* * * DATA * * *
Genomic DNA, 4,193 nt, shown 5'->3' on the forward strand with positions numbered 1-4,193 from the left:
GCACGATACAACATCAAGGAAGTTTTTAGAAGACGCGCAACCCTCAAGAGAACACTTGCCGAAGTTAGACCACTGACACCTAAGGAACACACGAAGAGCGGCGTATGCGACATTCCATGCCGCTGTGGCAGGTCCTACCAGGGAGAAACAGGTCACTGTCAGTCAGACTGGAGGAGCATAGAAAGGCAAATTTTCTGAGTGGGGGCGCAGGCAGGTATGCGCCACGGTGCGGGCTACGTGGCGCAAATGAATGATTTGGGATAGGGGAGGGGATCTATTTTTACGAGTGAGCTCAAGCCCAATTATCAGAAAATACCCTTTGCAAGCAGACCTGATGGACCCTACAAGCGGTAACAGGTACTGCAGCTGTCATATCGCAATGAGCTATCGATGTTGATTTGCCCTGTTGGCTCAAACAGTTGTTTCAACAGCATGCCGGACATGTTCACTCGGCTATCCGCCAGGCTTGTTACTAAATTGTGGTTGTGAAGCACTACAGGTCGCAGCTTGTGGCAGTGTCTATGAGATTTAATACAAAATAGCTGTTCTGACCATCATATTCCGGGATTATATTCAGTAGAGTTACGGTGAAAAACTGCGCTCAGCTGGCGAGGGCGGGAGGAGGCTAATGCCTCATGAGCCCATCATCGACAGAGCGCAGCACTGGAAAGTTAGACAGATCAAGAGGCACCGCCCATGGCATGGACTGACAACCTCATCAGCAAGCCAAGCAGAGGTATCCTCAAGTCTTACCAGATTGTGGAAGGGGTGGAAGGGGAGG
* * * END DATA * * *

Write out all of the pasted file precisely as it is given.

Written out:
Genomic DNA, 4,193 nt, shown 5'->3' on the forward strand with positions numbered 1-4,193 from the left:
GCACGATACAACATCAAGGAAGTTTTTAGAAGACGCGCAACCCTCAAGAGAACACTTGCCGAAGTTAGACCACTGACACCTAAGGAACACACGAAGAGCGGCGTATGCGACATTCCATGCCGCTGTGGCAGGTCCTACCAGGGAGAAACAGGTCACTGTCAGTCAGACTGGAGGAGCATAGAAAGGCAAATTTTCTGAGTGGGGGCGCAGGCAGGTATGCGCCACGGTGCGGGCTACGTGGCGCAAATGAATGATTTGGGATAGGGGAGGGGATCTATTTTTACGAGTGAGCTCAAGCCCAATTATCAGAAAATACCCTTTGCAAGCAGACCTGATGGACCCTACAAGCGGTAACAGGTACTGCAGCTGTCATATCGCAATGAGCTATCGATGTTGATTTGCCCTGTTGGCTCAAACAGTTGTTTCAACAGCATGCCGGACATGTTCACTCGGCTATCCGCCAGGCTTGTTACTAAATTGTGGTTGTGAAGCACTACAGGTCGCAGCTTGTGGCAGTGTCTATGAGATTTAATACAAAATAGCTGTTCTGACCATCATATTCCGGGATTATATTCAGTAGAGTTACGGTGAAAAACTGCGCTCAGCTGGCGAGGGCGGGAGGAGGCTAATGCCTCATGAGCCCATCATCGACAGAGCGCAGCACTGGAAAGTTAGACAGATCAAGAGGCACCGCCCATGGCATGGACTGACAACCTCATCAGCAAGCCAAGCAGAGGTATCCTCAAGTCTTACCAGATTGTGGAAGGGGTGGAAGGGGAGG